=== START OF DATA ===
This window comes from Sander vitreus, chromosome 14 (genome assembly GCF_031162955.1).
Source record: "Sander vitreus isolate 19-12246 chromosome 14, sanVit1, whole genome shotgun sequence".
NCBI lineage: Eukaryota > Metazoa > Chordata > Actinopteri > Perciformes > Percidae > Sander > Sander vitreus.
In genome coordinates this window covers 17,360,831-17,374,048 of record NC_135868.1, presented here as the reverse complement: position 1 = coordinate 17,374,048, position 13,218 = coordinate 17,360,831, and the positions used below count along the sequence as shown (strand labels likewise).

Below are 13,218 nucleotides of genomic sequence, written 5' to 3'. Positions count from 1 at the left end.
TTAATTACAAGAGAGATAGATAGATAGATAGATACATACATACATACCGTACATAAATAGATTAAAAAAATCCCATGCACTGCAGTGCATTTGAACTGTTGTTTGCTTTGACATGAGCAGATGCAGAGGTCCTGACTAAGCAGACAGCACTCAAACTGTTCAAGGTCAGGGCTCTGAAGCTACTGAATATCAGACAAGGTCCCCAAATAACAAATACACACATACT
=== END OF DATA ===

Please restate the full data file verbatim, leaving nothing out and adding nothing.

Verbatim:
This window comes from Sander vitreus, chromosome 14 (genome assembly GCF_031162955.1).
Source record: "Sander vitreus isolate 19-12246 chromosome 14, sanVit1, whole genome shotgun sequence".
NCBI lineage: Eukaryota > Metazoa > Chordata > Actinopteri > Perciformes > Percidae > Sander > Sander vitreus.
In genome coordinates this window covers 17,360,831-17,374,048 of record NC_135868.1, presented here as the reverse complement: position 1 = coordinate 17,374,048, position 13,218 = coordinate 17,360,831, and the positions used below count along the sequence as shown (strand labels likewise).

Below are 13,218 nucleotides of genomic sequence, written 5' to 3'. Positions count from 1 at the left end.
TTAATTACAAGAGAGATAGATAGATAGATAGATACATACATACATACCGTACATAAATAGATTAAAAAAATCCCATGCACTGCAGTGCATTTGAACTGTTGTTTGCTTTGACATGAGCAGATGCAGAGGTCCTGACTAAGCAGACAGCACTCAAACTGTTCAAGGTCAGGGCTCTGAAGCTACTGAATATCAGACAAGGTCCCCAAATAACAAATACACACATACT